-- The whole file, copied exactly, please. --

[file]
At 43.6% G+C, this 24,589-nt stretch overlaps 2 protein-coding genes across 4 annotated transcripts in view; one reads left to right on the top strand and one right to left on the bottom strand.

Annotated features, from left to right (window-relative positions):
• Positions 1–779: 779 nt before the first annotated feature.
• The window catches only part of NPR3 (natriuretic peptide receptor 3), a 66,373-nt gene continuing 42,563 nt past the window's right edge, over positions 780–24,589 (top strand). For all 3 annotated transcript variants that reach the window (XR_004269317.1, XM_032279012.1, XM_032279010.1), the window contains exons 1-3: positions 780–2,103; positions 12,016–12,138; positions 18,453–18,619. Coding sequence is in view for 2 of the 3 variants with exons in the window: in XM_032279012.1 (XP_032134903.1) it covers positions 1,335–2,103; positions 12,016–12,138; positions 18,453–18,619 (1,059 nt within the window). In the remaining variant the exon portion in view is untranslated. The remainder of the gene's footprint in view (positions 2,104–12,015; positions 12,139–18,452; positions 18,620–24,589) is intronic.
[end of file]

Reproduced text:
At 43.6% G+C, this 24,589-nt stretch overlaps 2 protein-coding genes across 4 annotated transcripts in view; one reads left to right on the top strand and one right to left on the bottom strand.

Annotated features, from left to right (window-relative positions):
• Positions 1–779: 779 nt before the first annotated feature.
• The window catches only part of NPR3 (natriuretic peptide receptor 3), a 66,373-nt gene continuing 42,563 nt past the window's right edge, over positions 780–24,589 (top strand). For all 3 annotated transcript variants that reach the window (XR_004269317.1, XM_032279012.1, XM_032279010.1), the window contains exons 1-3: positions 780–2,103; positions 12,016–12,138; positions 18,453–18,619. Coding sequence is in view for 2 of the 3 variants with exons in the window: in XM_032279012.1 (XP_032134903.1) it covers positions 1,335–2,103; positions 12,016–12,138; positions 18,453–18,619 (1,059 nt within the window). In the remaining variant the exon portion in view is untranslated. The remainder of the gene's footprint in view (positions 2,104–12,015; positions 12,139–18,452; positions 18,620–24,589) is intronic.